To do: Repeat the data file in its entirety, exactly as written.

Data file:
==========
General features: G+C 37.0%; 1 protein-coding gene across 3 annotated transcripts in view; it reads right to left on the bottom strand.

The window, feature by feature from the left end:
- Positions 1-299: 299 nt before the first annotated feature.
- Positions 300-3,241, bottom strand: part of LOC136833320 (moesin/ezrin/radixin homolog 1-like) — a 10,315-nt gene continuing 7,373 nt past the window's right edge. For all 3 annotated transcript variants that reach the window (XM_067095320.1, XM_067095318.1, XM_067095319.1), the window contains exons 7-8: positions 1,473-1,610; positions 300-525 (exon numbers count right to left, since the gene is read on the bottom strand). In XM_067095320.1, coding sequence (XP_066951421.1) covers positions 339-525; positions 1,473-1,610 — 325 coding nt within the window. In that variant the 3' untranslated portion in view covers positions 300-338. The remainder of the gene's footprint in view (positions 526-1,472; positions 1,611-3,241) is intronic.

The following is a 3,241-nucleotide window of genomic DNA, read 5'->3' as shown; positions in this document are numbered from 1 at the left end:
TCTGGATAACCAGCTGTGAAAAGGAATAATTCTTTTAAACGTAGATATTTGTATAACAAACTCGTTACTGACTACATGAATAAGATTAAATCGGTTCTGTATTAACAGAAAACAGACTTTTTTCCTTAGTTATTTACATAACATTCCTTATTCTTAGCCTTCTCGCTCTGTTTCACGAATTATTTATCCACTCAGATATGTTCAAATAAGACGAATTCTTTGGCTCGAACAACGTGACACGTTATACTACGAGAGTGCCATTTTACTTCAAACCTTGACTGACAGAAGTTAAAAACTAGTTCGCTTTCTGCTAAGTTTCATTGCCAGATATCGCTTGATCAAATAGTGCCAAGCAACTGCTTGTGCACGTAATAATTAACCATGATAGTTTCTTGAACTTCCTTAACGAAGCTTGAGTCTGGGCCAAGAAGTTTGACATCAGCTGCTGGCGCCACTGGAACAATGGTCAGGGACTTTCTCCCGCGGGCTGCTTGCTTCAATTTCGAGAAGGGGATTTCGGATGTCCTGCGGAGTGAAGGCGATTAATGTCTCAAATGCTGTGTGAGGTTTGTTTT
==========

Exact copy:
General features: G+C 37.0%; 1 protein-coding gene across 3 annotated transcripts in view; it reads right to left on the bottom strand.

The window, feature by feature from the left end:
- Positions 1-299: 299 nt before the first annotated feature.
- Positions 300-3,241, bottom strand: part of LOC136833320 (moesin/ezrin/radixin homolog 1-like) — a 10,315-nt gene continuing 7,373 nt past the window's right edge. For all 3 annotated transcript variants that reach the window (XM_067095320.1, XM_067095318.1, XM_067095319.1), the window contains exons 7-8: positions 1,473-1,610; positions 300-525 (exon numbers count right to left, since the gene is read on the bottom strand). In XM_067095320.1, coding sequence (XP_066951421.1) covers positions 339-525; positions 1,473-1,610 — 325 coding nt within the window. In that variant the 3' untranslated portion in view covers positions 300-338. The remainder of the gene's footprint in view (positions 526-1,472; positions 1,611-3,241) is intronic.

The following is a 3,241-nucleotide window of genomic DNA, read 5'->3' as shown; positions in this document are numbered from 1 at the left end:
TCTGGATAACCAGCTGTGAAAAGGAATAATTCTTTTAAACGTAGATATTTGTATAACAAACTCGTTACTGACTACATGAATAAGATTAAATCGGTTCTGTATTAACAGAAAACAGACTTTTTTCCTTAGTTATTTACATAACATTCCTTATTCTTAGCCTTCTCGCTCTGTTTCACGAATTATTTATCCACTCAGATATGTTCAAATAAGACGAATTCTTTGGCTCGAACAACGTGACACGTTATACTACGAGAGTGCCATTTTACTTCAAACCTTGACTGACAGAAGTTAAAAACTAGTTCGCTTTCTGCTAAGTTTCATTGCCAGATATCGCTTGATCAAATAGTGCCAAGCAACTGCTTGTGCACGTAATAATTAACCATGATAGTTTCTTGAACTTCCTTAACGAAGCTTGAGTCTGGGCCAAGAAGTTTGACATCAGCTGCTGGCGCCACTGGAACAATGGTCAGGGACTTTCTCCCGCGGGCTGCTTGCTTCAATTTCGAGAAGGGGATTTCGGATGTCCTGCGGAGTGAAGGCGATTAATGTCTCAAATGCTGTGTGAGGTTTGTTTT